In Hermetics, however, I do train others and I encourage (indeed, insist on!) respect for every member of the group so that no one ever feels shy or embarrassed about sharing an experience or asking a question. Also, no matter how abstract it may be, the experience or the learning is what that particular person needs at that moment and it should be accepted as such. It can be discussed and dissected but it should never be dismissed just because it might be something a little out of the ordinary.

9 – What general advice would you give a novice?

Rule One – never ignore your intuition. Rule Two – see Rule One.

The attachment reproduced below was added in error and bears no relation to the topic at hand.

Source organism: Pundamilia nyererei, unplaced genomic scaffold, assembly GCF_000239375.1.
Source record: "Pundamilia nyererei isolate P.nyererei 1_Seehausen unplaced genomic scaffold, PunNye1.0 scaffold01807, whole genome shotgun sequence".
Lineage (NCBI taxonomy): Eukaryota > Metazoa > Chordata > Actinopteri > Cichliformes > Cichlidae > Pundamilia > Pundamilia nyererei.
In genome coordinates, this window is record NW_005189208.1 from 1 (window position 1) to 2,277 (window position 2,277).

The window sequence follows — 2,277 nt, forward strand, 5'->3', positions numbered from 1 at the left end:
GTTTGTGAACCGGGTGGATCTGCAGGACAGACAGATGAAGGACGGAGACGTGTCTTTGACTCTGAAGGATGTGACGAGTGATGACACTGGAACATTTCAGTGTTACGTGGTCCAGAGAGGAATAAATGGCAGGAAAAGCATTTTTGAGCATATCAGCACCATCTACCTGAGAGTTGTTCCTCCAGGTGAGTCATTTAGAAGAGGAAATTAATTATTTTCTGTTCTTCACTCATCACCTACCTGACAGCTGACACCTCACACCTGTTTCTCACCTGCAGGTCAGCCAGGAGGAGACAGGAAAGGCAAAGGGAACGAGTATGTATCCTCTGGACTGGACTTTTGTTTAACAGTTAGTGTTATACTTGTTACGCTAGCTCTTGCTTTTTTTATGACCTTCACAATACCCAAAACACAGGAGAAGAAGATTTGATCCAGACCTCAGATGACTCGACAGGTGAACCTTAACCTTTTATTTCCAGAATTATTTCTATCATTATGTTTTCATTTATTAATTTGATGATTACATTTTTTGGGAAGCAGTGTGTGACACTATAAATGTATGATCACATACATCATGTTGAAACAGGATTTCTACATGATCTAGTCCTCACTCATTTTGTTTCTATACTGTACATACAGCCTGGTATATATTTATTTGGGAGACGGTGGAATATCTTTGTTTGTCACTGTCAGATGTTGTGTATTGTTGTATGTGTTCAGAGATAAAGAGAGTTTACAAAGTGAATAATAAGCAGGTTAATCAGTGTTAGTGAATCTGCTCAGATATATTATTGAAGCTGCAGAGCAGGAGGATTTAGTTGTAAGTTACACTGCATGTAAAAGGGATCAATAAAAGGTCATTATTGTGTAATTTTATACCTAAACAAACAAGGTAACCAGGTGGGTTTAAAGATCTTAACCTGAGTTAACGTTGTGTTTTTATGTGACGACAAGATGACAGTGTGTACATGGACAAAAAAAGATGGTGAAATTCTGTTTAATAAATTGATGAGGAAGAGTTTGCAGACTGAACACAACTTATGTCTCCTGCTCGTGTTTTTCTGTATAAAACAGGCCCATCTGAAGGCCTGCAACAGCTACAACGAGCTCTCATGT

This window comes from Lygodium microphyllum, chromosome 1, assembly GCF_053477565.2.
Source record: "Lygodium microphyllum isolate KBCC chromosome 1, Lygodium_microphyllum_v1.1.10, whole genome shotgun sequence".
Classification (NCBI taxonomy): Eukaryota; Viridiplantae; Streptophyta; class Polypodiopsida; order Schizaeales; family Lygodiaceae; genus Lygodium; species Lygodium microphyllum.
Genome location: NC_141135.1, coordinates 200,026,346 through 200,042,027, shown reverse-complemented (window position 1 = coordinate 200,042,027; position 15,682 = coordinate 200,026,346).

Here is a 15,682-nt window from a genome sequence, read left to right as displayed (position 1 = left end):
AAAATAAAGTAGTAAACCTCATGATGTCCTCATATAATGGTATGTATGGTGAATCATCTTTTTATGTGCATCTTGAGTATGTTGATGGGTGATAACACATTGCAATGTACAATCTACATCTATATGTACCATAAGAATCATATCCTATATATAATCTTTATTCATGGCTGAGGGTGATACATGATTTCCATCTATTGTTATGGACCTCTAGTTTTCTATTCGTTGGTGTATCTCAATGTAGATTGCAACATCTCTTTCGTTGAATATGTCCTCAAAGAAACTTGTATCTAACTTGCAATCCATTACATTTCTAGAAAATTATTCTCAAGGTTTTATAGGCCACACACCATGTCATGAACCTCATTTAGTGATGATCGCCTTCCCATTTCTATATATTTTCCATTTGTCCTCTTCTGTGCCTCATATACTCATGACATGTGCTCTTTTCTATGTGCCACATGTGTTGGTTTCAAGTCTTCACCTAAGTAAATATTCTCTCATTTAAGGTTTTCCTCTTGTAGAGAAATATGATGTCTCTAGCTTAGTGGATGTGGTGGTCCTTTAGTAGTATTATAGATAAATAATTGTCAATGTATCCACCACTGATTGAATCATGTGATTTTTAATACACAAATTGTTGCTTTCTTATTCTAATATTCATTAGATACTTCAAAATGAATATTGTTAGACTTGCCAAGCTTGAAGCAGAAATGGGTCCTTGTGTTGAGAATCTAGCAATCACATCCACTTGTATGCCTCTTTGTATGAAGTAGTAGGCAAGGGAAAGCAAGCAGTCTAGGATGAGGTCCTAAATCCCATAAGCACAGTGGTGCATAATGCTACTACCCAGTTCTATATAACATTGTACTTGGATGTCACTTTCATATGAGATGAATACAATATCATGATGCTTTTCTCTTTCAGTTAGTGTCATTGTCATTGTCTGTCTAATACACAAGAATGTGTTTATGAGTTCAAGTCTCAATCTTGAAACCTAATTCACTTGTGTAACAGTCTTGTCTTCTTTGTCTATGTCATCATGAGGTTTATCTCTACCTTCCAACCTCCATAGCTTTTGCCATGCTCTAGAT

I cannot count how many times I have read or heard people complain about a bad experience only to finish with, “he/she always felt somehow off to me.” Trust your intuition and if something feels off or wrong, then it is almost certainly something or someone to avoid.
I would also suggest you consider whether you have anything apart from Wicca in common with the other coven members. In our coven we share interests that go way beyond Wicca (theatre, music, good food, wine, books, movies etc.) and in my experience that’s a very sound basis for an effective group.

10 – What is the main kind of work you do now? Are you writing or training or trying to be less busy?

I retired almost a year ago but there is nothing “less busy” about my life! For the past 25 years I’ve been a CEO in (primarily) sport and I had thought life might ease off a little after retirement but that proved to be naïve on my part.